CBS's Pizzey Calls McCain's Bright Take on Iraq 'Disgraceful,' Dismisses Bias Charges

CBS’s website’s feature "The Public Eye Chat" interviewed correspondent Allen Pizzey, who completely ignored some positive signs in Iraq in his grim report last month. Interviewer Brian Montopoli asked if John McCain’s optimistic statements on Iraqi progress "really sort of bothered reporters." Pizzey scuffed: "It’s disgraceful for a man seeking highest office, I think to talk utter rubbish." Pizzey claimed, that "no one in his right mind who has been to Baghdad believes that story," but he must not have checked the recent ABC story citing some improvement.

Montopoli followed up with a question of liberal bias, and quickly added that, that charge "has died down a little bit of late." Pizzey, of course denied that charge and accused the Bush administration of thinking "that anything that doesn’t wholly support everything they say is against them." The transcript of the relevant portion is below.

BRIAN MONTOPOLI: It seems that some reporters, including yourself and CNN's Michael Ware, have really taken umbrage at John McCain's recent comments, essentially saying that there are a lot of neighborhoods where you can walk around relatively safely. Is it fair to say that that really sort of bothered reporters?

ALLEN PIZZEY: Yes. It's disgraceful for a man seeking highest office, I think, to talk utter rubbish. And that is utter rubbish. It's electoral propaganda. It is simply not true. No one in his right mind who has been to Baghdad believes that story. Now, McCain and some other senators were there on Sunday, and they claimed, "Oh, we walked around for a whole hour…and we drove in from the airport. Gosh, aren't we great, we drove in from the airport." Excuse me, Mr. McCain, you drove in in a large convoy of heavily armed vehicles. The last one had a sign on it saying "Keep back 100 yards. Deadly force authorized." Every single car that they approached or passed pulled over and stopped, because that's the way it is. When one of those security details goes by, every ordinary person gets the hell out of the way, in case they get shot. If he did walk around that market, and I didn't see him do it, and he didn't announce he was going to do it, you can bet your life there were an awful lot of soldiers deployed to make sure that nobody came near that place. He's talking rubbish. And he should not get away with it.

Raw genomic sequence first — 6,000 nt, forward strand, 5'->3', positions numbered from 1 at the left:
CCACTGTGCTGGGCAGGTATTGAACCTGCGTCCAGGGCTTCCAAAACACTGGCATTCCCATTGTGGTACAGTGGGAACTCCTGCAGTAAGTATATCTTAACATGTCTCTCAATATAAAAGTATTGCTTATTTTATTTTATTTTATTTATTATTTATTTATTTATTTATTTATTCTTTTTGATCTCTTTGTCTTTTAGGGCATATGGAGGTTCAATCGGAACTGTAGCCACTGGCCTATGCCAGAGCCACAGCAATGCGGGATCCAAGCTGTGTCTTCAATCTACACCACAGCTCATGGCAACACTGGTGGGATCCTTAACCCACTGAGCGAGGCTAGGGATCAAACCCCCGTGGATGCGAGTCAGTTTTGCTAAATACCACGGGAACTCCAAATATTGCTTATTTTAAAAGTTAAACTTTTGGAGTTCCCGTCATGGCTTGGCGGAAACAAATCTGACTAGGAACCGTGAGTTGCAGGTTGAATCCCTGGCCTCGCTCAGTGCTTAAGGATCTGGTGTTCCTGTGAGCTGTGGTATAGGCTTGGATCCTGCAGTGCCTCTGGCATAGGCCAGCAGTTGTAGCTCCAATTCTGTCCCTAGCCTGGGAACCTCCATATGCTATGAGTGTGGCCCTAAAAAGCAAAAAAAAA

MONTOPOLI: There used to be a pretty vigorous debate about whether the media is reporting the war through an anti-administration liberal bias lens, though that has died down a little bit of late. How do you feel about that argument?

PIZZEY: I dismiss that. Because I think the Bush administration in particular thinks that anything that doesn't wholly support everything they say is against them. And you don't have to support one side or the other. If the administration makes idiotic claims, or claims that are patently, to us on the ground, wrong, why should we not report that they're wrong? All we're doing is reporting what we can see and understand. Now, no reporter is as objective as we'd like to be. Objectivity is a principle to which we strive to adhere, but we all have our own little biases – our upbringing, our personal political beliefs, whatever touches us in a human way. All of that affects our reporting. But I don't think that we have a particular administration bias. I don't care one way or another. I'm not even American. I just happen to work for Americans. I just do my job.